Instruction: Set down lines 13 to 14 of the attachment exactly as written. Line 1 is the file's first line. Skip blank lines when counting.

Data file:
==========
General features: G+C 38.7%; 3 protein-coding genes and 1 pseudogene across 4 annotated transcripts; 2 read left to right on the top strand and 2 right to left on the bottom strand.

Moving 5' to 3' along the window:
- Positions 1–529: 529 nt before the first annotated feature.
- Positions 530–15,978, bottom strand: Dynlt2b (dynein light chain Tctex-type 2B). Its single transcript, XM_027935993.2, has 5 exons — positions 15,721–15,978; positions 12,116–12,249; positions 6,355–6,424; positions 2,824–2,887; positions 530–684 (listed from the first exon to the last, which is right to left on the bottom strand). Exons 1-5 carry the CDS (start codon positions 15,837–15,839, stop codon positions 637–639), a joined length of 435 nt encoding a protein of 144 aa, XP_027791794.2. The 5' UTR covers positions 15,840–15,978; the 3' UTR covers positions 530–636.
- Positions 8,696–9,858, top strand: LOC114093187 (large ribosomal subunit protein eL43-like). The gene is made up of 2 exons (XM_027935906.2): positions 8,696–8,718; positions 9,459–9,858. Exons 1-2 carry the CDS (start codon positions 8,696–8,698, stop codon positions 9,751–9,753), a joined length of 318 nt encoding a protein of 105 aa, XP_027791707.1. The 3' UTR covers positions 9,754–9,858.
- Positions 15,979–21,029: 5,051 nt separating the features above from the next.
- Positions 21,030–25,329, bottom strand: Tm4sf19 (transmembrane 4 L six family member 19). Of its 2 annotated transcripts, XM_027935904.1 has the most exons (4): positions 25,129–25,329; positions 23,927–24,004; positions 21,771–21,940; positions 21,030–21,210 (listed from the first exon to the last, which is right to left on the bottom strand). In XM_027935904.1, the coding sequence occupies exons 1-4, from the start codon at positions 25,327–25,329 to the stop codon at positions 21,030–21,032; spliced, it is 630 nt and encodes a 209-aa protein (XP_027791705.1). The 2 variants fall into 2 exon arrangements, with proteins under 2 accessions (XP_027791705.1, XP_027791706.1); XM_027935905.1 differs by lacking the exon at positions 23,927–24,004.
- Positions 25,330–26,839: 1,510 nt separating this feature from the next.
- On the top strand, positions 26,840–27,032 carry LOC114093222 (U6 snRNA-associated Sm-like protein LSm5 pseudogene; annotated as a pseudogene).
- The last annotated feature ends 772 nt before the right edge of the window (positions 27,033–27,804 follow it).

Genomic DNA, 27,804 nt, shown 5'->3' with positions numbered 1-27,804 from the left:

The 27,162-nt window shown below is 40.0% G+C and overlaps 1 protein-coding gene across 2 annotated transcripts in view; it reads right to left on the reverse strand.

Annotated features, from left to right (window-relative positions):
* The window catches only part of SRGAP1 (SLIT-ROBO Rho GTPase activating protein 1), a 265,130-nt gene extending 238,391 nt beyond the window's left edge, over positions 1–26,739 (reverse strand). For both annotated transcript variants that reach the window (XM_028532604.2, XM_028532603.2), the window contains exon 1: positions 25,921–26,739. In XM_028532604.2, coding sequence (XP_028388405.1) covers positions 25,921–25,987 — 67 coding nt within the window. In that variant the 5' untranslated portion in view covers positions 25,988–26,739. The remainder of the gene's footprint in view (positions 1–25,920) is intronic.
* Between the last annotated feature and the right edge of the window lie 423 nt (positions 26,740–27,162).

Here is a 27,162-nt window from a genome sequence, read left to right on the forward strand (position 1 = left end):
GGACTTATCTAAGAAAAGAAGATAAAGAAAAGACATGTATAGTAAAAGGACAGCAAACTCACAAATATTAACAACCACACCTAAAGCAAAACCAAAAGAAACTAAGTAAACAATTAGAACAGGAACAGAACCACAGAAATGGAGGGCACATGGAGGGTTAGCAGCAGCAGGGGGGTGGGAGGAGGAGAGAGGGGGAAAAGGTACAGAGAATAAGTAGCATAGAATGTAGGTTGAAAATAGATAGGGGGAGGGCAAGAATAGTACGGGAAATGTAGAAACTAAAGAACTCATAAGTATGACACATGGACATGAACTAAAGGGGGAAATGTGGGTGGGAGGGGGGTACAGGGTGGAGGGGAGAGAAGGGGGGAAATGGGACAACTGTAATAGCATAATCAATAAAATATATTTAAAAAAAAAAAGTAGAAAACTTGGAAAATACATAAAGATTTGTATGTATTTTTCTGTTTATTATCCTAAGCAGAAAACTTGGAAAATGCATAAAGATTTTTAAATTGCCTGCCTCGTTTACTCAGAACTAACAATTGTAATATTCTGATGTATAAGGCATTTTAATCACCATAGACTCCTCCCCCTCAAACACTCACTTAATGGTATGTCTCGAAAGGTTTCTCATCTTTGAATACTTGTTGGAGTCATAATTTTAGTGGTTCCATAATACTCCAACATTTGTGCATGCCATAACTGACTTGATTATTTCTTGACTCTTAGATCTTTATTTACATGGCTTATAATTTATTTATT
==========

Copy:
Annotated features, from left to right (window-relative positions):
* The window catches only part of SRGAP1 (SLIT-ROBO Rho GTPase activating protein 1), a 265,130-nt gene extending 238,391 nt beyond the window's left edge, over positions 1–26,739 (reverse strand). For both annotated transcript variants that reach the window (XM_028532604.2, XM_028532603.2), the window contains exon 1: positions 25,921–26,739. In XM_028532604.2, coding sequence (XP_028388405.1) covers positions 25,921–25,987 — 67 coding nt within the window. In that variant the 5' untranslated portion in view covers positions 25,988–26,739. The remainder of the gene's footprint in view (positions 1–25,920) is intronic.